A colleague makes homophobic remarks to me, but I’m scared of losing my job if I report her.
This is 2019, not 1950, says our elder. You need to speak up.
I’m a schoolteacher in my hometown. A very new one in fact. Recently, a colleague who is tenured, pulled me into her classroom to express her homophobic sentiment towards me. I don’t know if I should report that to my boss or let it slide. I’m scared of making any waves because I’m an at-will employee and I’m worried that I will lose my job if I complain about my elder colleague.
Thank you for writing to the Elder Wisdom Circle for advice. Remember, I don’t know you, and this is all anonymous. The only information I have to go on is your letter and that you indicated you live in the USA. I want to begin by saying I am not equipped to offer anything more than an elder’s perspective on issues. I’m not a professional, just a volunteer who applies my decades of experience to problems submitted by advice-seekers such as yourself.
I can understand why you would ask for advice. You are in a moral dilemma that, if you do the right thing, might cost you your job. Homophobia is mostly a thing of the past. While it still exists today, it is a remnant of the dark time in our history when people were persecuted for being different. This wasn’t isolated to sexuality, and it also included race, religion, gender, etc. White males called the shots, and everyone else was considered “inferior” at best and open to hatred at worst. While it may seem we are reverting to this sort of thinking, it’s temporary and it can’t last.
I believe that we are on a progressive path forward and that such issues will die with the generations that still hold on to these harsh beliefs. However, the way ahead is not a straight line. It seems like a jagged sawtooth where we take two steps forward and one step backward. People like your colleague can get away with homophobic attitudes because a lot of people, including influential leaders worldwide, look the other way. I could go on, but I get the sense from your letter that you know all of this. You want to know what to do, and it’s a good question.
I picked your letter because I can identify with it. Luckily when I was in the workforce, I did not have to deal with homophobia. It was lurking in the shadows, but it was pretty well a “no-no” everywhere I worked. Not so with misogyny. Like you, I encountered a situation where I had to do the right thing at a high personal cost. I won’t go into the details other than to say I had to turn on my male peers for their disgusting behavior toward a couple of female co-workers. While I didn’t lose my job, I was ostracised and even threatened a couple of times. It was a moral and ethical minefield that I would wish on no one. Over time, policies changed, attitudes softened, and today it’s one of my proudest moments when I reflect on my career. However, at the time, I had a lot of sleepless nights, to say the least.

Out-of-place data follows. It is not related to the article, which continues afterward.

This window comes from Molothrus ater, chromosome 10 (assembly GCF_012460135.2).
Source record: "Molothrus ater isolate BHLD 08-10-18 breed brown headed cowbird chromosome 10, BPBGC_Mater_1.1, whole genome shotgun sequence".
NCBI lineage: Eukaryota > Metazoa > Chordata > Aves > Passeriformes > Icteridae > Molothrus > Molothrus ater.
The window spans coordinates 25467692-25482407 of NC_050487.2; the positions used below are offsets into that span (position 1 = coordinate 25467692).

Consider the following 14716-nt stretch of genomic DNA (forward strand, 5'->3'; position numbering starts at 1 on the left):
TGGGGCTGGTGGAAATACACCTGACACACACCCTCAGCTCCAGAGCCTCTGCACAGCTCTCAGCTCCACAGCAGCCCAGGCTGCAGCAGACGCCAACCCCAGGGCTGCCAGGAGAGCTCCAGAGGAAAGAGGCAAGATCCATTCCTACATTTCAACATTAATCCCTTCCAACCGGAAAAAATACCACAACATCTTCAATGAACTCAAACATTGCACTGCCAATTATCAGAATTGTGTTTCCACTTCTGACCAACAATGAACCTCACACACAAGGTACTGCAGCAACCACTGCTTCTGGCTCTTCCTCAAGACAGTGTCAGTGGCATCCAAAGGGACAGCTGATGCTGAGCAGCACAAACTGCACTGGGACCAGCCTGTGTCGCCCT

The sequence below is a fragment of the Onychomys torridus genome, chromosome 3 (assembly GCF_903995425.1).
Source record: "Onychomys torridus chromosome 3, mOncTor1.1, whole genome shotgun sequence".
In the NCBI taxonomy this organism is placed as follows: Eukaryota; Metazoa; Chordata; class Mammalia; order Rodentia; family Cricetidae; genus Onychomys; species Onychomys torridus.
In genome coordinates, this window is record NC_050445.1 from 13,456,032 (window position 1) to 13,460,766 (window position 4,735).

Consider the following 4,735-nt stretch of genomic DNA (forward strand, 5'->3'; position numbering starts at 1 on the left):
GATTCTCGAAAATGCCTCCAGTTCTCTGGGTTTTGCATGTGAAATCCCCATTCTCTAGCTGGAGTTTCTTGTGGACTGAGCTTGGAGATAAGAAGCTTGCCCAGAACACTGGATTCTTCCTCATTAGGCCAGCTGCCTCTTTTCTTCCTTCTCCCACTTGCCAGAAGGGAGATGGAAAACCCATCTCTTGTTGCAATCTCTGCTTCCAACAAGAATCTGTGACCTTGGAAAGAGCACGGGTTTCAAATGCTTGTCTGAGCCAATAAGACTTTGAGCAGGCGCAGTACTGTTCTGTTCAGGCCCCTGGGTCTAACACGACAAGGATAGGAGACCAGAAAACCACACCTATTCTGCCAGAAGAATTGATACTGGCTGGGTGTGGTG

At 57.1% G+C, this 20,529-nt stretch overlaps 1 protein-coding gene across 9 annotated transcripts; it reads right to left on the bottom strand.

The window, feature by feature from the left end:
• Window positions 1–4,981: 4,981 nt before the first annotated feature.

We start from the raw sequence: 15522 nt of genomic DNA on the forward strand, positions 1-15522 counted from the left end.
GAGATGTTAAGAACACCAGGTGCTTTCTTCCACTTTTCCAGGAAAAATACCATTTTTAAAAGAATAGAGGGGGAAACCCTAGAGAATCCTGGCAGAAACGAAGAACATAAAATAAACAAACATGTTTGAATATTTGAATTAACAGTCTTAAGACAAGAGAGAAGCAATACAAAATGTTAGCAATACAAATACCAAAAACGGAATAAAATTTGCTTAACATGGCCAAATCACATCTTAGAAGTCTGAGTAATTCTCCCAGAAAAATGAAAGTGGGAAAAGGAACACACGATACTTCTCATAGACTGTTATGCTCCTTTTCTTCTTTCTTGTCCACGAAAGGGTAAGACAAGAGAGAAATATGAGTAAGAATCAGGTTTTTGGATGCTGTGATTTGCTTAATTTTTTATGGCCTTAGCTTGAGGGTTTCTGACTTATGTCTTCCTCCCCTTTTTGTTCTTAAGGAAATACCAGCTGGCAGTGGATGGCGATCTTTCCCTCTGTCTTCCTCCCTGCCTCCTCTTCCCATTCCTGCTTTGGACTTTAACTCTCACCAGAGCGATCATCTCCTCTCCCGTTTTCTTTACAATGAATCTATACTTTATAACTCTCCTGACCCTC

My advice to you is to report the behavior of your colleague to your manager. There’s no place for homophobia or any other sort of bigotry in the workplace. This is even more repulsive if it occurs in an area of learning — a school where young minds and attitudes are being shaped for the future. In my view, your colleague has to change her position on this topic or leave. You are not obliged to agree with her hurtful opinions. By ignoring them, you silently agree and confirm her bigotry as being OK. You empower her to keep spreading this out-of-date hatred. You asked for my advice, and this is the best that I can give you. You say you are an “at-will employee.” I assume by that you mean you can be dismissed with little to no reason. That may be, but if your worst concern happens and you are let go for doing the right thing, you will be able to hold your head high. Frankly, I don’t think you will be fired for reporting her, and if it does happen, make sure everyone knows why. I believe we need to re-think almost every pre-1980 norm. This is 2019, not 1950. It’s a different world out there, and I’m counting on your generation to do this. It won’t be any less painful than it was for my age to fight for women’s equality and attack racist behavior. We started the change, and it’s up to you and your peers to carry on in the 21st century.
I hope this helped a little. If I’ve missed the point, or if you have anything to add, please write back.
Letter #: 448091